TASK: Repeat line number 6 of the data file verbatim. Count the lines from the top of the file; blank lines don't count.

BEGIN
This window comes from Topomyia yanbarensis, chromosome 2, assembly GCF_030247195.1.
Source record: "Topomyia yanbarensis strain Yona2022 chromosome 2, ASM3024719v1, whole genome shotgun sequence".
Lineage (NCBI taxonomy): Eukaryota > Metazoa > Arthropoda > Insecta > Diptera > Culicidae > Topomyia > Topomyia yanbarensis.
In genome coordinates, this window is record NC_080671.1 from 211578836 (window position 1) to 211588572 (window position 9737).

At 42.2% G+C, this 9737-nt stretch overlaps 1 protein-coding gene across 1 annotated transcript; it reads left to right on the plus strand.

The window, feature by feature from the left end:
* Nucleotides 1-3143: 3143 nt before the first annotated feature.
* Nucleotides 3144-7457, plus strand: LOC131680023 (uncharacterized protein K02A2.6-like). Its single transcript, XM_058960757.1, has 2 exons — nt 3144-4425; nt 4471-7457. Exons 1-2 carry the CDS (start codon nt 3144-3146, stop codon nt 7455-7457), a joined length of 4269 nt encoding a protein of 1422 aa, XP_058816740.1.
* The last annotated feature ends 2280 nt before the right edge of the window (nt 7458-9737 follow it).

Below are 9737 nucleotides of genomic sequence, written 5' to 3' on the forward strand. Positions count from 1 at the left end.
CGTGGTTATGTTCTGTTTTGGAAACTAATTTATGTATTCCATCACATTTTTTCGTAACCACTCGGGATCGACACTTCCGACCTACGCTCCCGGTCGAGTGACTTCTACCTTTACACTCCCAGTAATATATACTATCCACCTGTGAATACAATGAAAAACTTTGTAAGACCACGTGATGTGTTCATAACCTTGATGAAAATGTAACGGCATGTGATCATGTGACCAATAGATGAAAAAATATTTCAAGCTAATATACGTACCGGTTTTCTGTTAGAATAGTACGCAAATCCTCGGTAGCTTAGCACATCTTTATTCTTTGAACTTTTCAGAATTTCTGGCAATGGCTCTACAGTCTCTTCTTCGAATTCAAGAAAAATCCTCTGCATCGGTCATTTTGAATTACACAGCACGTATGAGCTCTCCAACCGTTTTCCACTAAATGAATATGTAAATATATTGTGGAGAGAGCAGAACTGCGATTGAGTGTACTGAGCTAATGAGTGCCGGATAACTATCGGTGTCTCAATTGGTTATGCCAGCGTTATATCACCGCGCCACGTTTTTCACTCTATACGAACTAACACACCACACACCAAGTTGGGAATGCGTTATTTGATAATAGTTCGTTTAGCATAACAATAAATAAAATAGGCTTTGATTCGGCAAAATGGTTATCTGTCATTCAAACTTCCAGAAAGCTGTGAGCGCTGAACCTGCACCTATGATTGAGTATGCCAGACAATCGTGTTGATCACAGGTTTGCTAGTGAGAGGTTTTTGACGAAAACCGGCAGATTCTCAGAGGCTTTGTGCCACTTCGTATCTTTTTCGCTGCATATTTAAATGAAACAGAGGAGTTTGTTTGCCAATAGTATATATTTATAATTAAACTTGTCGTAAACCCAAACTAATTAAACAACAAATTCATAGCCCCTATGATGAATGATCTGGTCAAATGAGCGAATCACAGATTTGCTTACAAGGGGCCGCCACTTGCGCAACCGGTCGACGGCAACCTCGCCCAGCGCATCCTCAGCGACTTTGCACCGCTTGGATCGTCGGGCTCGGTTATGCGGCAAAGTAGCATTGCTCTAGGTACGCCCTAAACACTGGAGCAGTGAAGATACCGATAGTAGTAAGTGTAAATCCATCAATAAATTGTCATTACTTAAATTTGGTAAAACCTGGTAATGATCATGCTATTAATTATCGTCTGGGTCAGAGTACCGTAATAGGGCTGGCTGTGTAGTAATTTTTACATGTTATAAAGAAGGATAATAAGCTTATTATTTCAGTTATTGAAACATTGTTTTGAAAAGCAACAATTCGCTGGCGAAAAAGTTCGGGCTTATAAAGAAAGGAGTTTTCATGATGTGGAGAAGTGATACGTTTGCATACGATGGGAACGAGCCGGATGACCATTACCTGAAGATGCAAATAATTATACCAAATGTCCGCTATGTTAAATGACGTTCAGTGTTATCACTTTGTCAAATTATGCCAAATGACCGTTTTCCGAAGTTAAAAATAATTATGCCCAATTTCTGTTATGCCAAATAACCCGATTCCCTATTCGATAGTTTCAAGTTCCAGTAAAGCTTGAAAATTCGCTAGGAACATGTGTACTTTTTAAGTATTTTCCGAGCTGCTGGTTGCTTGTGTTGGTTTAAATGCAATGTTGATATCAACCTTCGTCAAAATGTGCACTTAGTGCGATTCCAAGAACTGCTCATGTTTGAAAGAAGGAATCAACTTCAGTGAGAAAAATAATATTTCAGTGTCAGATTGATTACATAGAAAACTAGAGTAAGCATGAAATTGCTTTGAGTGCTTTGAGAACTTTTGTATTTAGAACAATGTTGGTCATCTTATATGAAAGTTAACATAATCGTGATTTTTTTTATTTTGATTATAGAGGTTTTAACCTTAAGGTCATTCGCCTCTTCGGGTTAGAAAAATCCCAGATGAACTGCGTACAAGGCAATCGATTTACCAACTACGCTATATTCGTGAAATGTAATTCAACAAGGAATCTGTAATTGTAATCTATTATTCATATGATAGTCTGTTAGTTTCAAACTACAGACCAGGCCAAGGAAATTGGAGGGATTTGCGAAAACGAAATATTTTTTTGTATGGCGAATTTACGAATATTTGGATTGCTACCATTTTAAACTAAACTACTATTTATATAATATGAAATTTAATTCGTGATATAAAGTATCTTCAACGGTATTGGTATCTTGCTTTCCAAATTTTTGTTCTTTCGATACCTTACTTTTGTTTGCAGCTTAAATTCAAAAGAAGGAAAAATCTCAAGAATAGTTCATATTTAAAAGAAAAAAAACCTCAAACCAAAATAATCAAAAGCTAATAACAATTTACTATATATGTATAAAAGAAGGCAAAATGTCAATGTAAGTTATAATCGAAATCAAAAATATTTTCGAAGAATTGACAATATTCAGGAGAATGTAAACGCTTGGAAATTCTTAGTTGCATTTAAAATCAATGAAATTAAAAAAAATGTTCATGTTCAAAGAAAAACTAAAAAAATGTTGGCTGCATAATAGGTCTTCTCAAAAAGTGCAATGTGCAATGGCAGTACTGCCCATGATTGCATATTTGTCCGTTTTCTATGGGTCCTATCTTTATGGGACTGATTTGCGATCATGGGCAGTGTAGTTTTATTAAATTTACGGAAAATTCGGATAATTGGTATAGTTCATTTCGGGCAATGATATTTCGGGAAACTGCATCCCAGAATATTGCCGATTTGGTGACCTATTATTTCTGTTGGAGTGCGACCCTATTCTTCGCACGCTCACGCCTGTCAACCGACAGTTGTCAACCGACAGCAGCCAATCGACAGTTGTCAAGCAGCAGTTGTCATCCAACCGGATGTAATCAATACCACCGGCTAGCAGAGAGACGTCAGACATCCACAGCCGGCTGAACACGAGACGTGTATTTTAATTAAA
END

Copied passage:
The window, feature by feature from the left end: